Re: Debian concordance
On 6/19/05, Steve Langasek <email@example.com> wrote:
> On Sun, Jun 19, 2005 at 01:41:47AM -0700, Michael K. Edwards wrote:
> > The examples that come to mind immediately are those with substantial
> > components in both native code and an interpreted or bytecode
> > language, such as Perl XSUBs and Python extensions.
> Yes, these are specific examples of packages that will be rendered
> uninstallable in unstable by an ABI change on a particular package. Your
> claim was that *all* packages "of any great complexity" would be
> uninstallable after six months.
Perhaps that reflects my idea of what constitutes "any great
complexity" -- a high-level implementation language plus some glue and
accelerators in C/C++, maybe a GUI library or two, maybe a module for
a separately packaged daemon. I also wrote "without a stack of
'oldlibs'" -- and even packages whose dependencies are completely
captured by ldd on a few binaries are going to be in that boat real
> And while perl XSUBs from woody are not installable in sarge, python
> extensions from woody *are* generally installable in sarge (for reasons we
> shouldn't be particularly proud of, but still).
OK; but a program that makes use of them probably doesn't work unless
it was future-proofed in advance by systematically avoiding references
to "python" without an explicit version. And anything that uses, say,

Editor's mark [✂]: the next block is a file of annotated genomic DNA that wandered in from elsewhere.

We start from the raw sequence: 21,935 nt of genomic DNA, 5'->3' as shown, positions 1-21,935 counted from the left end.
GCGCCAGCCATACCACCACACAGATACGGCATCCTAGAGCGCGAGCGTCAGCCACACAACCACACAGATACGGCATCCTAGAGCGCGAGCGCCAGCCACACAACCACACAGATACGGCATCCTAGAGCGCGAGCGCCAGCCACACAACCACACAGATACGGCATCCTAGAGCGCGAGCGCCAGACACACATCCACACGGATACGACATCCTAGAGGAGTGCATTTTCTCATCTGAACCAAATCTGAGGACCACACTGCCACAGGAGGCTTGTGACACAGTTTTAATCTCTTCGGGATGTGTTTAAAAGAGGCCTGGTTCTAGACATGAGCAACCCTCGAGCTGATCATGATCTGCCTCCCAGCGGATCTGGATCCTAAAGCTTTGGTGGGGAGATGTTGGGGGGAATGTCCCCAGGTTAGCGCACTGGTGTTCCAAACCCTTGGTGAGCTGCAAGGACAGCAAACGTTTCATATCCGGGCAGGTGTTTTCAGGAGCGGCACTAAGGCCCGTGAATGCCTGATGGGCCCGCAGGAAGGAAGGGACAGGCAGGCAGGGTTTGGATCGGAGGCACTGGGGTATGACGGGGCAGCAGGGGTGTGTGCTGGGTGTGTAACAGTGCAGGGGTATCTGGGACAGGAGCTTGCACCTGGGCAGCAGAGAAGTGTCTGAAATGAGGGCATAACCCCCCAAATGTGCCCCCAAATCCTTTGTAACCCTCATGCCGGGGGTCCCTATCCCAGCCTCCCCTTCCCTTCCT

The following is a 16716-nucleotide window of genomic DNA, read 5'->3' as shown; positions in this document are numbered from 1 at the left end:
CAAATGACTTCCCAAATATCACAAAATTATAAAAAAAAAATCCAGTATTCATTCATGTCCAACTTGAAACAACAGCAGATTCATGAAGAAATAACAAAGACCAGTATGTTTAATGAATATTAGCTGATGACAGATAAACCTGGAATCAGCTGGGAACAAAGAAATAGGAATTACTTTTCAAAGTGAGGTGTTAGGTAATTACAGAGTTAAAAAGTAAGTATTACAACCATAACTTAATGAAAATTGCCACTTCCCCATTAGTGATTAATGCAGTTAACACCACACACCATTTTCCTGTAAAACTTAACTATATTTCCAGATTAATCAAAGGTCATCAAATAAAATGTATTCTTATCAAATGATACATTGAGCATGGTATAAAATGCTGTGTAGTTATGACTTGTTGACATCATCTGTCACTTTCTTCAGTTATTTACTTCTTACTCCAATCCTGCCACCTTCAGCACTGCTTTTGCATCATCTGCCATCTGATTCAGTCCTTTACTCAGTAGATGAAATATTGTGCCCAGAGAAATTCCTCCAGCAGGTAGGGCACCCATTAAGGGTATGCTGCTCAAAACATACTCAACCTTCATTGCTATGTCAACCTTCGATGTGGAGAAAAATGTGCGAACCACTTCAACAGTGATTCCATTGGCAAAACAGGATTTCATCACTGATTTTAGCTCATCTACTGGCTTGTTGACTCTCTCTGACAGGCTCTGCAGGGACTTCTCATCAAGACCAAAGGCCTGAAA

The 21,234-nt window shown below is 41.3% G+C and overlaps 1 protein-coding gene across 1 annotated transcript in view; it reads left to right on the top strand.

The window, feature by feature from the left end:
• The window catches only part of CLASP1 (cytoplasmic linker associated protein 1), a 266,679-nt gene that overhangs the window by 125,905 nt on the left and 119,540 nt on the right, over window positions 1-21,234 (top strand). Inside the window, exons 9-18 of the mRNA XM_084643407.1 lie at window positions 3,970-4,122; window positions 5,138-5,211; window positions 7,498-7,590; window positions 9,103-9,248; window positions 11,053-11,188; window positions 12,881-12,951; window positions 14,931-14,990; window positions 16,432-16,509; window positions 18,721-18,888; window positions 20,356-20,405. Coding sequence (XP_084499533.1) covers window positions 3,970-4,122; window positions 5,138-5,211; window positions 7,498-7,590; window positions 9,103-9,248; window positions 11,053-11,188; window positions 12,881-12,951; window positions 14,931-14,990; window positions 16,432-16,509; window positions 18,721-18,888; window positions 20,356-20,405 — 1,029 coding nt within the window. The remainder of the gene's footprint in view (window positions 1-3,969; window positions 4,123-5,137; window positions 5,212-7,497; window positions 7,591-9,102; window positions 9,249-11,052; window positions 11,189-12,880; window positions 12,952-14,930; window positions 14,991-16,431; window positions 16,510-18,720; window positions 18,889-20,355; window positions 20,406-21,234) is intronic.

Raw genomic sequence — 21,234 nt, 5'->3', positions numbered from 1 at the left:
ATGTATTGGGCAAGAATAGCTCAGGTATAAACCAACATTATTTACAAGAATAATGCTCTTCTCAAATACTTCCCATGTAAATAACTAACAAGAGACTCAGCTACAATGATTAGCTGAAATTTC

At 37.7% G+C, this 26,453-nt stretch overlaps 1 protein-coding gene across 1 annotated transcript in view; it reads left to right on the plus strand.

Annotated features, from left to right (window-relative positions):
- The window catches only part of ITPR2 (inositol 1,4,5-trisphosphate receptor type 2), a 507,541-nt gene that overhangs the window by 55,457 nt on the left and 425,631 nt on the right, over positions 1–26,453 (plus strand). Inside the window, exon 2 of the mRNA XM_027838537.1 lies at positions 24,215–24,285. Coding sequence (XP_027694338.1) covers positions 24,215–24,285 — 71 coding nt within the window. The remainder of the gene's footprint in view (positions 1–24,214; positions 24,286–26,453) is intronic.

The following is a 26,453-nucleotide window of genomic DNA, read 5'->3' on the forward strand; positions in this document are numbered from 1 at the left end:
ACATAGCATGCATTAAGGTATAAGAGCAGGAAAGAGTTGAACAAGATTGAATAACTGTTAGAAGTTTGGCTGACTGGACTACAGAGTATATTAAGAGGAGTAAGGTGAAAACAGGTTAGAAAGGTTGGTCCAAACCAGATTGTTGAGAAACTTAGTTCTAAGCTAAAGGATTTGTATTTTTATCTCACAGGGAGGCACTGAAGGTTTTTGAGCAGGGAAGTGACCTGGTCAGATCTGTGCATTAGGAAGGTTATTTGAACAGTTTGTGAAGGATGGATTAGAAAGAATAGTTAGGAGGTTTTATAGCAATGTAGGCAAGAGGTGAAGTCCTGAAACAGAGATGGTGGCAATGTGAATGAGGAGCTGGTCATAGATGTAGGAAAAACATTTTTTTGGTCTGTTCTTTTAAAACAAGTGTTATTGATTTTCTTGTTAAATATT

woody's libwxbase2.2 is out of luck. And python-gdbm isn't the
version built against python 2.1 anymore, so packages built against it
will have the wrong dependencies for sarge. And so on and so forth.
> > And what are the odds of my tweaked Python profiler, built to divert
> > individual files within the Python library tree, working with sid's stock
> > Python build come December?
> A pathological case if ever I heard one...
Maybe so; but then all efforts to use the packaging system to update
bits of a language's standard library, without rebuilding (and taking
security update responsibility for) the whole shebang, are equally
pathological. That would apply to large fractions of CPAN and CTAN
and many emacs modes as well as local customizations like my
> > The next example to pop into my head is the Midgard content management
> > framework, which involves both an Apache module and piles of PHP code.
> > The chances of a binary package built on sarge installing (let alone
> > working) against next year's apache and php packages in sid probably
> > aren't that high.
> Which still doesn't prove a claim that *no* packages will be installable
> after six months.
What I said was:
After six months, I suspect that sid will have evolved to where no
binary package of any great complexity from sarge will install on it
without a stack of "oldlibs"; and backports will be (as usual) a royal
pain. Better just to run a carefully selected sid snapshot. Test
your backups frequently, though. :-)
Would you settle for "few binary packages of any great complexity", etc.?